Other analysts agreed. "It will be interesting to see the layers and partnerships each carrier will have when it comes to developer programs. Some may opt to have an AWS or Azure manage it for them. Others like Telefonica have created their own program," wrote analyst Lynnette Luna, of S&P Global, in response to questions from Light Reading.

It's all about timing

So why is this year's Open Gateway API initiative different from those in the past?

"The network is different now," Parulkar of AWS said. New 5G networks can give developers a much deeper level of control than previous versions.

Similarly, Gabriele Di Piazza, an executive with Google Cloud, called the GSMA's new API effort "promising." However, he cautioned that "we are really at the early stages."

Di Piazza argued that operators will need to deploy standalone (SA) 5G technology in order to properly surface and sell APIs into their network. That has proven to be a difficult task.

"What I've seen so far counts as 'necessary but not sufficient' for this to fly," Bubley concluded of the GSMA's latest API program. "Let's see what happens."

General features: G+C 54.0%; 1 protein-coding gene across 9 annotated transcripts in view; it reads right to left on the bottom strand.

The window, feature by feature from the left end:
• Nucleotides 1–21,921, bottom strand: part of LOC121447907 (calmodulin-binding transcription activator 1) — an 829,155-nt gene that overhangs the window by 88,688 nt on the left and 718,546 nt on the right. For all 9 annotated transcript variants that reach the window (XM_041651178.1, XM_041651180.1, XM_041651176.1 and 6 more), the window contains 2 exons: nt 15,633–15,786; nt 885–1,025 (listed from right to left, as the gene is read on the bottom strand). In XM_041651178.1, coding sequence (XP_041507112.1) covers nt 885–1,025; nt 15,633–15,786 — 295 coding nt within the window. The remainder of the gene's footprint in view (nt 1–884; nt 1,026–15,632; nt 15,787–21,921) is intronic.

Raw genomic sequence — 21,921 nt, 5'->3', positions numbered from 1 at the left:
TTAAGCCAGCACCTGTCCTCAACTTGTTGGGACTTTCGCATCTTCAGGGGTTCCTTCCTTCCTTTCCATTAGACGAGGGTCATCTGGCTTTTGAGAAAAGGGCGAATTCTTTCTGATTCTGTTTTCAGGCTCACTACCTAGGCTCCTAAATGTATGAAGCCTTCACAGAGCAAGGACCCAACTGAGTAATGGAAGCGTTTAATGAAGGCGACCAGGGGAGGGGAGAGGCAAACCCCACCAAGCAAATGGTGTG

If Twilio's stock price is to be believed, investors are also taking a wait and see approach. Twilio today is worth around $11 billion in part because it developed APIs that sit on top of mobile networks worldwide. Customers like Lyft use Twilio's APIs to send and receive texts from drivers and riders.

Thus, presumably the GSMA's new "Open Gateway" would represent a threat – or at least a development – for Twilio. But based on the company's financial performance before and after the GSMA's "Open Gateway" announcement, Twilio investors either don't know about it or don't care about it. Perhaps they're not concerned about herds of cats.

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Mike Dano, Editorial Director, 5G & Mobile Strategies, Light Reading | @mikeddano

About the Author(s)

Mike Dano

Editorial Director, 5G & Mobile Strategies, Light Reading

Mike Dano is Light Reading's Editorial Director, 5G & Mobile Strategies. Mike can be reached at [email protected], @mikeddano or on LinkedIn.

Based in Denver, Mike has covered the wireless industry as a journalist for almost two decades, first at RCR Wireless News and then at FierceWireless and recalls once writing a story about the transition from black and white to color screens on cell phones.